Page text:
Retirement Income 

Union calls for investigation into gender pension gap

Union calls for investigation into gender pension gap

Trade union Prospect has written to the equality and human rights commission asking it to investigate the gender pensions gap.

In the letter, Prospect warns that pension inequality is "even more detrimental than the gender pay gap" because it hits women at a time when they have fewer options to do anything about it. 

Prospect asked the EHRC to review the extent to which Amber Rudd, secretary of state for work and pensions, has minimised the disadvantages suffered by women as a result of the gender pension gap, arguing the government has missed several chances to help women.

Last year Prospect produced an estimate of the gender pension gap which showed that the overall gender pension gap in the UK in 2016-17 (the latest year data was available for) was 39.5 per cent. 

Although the policies in place to tackle the gender pay gap will have an impact on the pension gap there are additional underlying causes, meaning a sizeable gap would remain if the other causes are not addressed, the trade union stated.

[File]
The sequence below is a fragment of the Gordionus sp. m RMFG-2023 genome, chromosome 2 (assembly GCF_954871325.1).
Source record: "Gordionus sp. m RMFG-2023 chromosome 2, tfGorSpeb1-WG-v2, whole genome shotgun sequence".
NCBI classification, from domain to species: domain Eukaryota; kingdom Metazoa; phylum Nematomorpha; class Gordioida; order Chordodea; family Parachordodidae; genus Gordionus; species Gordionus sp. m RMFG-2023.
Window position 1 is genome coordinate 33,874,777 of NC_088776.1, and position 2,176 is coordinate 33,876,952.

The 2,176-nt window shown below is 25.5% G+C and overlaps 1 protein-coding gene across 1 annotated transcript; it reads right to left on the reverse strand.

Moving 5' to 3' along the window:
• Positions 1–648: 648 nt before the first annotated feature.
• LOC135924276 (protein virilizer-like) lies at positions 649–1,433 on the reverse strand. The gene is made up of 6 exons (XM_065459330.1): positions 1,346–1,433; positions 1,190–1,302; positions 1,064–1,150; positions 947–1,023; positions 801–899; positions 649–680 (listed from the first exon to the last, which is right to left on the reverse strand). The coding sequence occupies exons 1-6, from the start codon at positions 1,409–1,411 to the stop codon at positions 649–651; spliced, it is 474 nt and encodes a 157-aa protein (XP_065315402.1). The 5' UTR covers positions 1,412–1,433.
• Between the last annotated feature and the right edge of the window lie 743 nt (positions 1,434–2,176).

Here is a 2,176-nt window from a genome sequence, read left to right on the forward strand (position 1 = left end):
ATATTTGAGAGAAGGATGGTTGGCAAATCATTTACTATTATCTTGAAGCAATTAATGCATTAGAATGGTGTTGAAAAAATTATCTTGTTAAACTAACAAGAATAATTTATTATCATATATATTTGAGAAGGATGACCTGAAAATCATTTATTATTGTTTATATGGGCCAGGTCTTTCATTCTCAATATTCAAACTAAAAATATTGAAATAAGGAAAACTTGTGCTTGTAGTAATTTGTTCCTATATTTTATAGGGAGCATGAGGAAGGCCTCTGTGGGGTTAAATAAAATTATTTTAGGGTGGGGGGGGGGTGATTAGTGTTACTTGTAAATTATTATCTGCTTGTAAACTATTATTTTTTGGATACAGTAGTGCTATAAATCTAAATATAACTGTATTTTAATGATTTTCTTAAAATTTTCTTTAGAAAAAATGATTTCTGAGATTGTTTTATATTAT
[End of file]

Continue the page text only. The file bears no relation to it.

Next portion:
The letter stated: "There is no evidence that the Secretary of State is even aware of the level of the gender pension gap.

"Her department does not publish any estimate of its size or analysis of its causes. Without this most basic level of information, it is impossible to begin to tackle the gender pension gap and the disadvantages it causes to women in retirement."

Prospect claimed that Ms Rudd has missed chances to address the gap.

It said the last review of auto-enrolment in 2017 showed that if the earnings trigger was reduced to the level of the lower earnings limit then 1.2m employees would be brought into occupational pension scheme membership and 78 per cent of them would be women.

The letter also stated: "There are known problems with the application of tax relief for low earners who are members of pension schemes that operate ‘net pay’.

"Again this issue disproportionately impacts women but there is no evidence that the Secretary of State has intervened to push HMRC to resolve it."

The letter comes as the EHRC urged the government to act over the unfair treatment of Women Against State Pension Inequality (Waspi), a cohort born in the 1950s who have lost out as a result of changes to the state pension age.

amy.austin@ft.com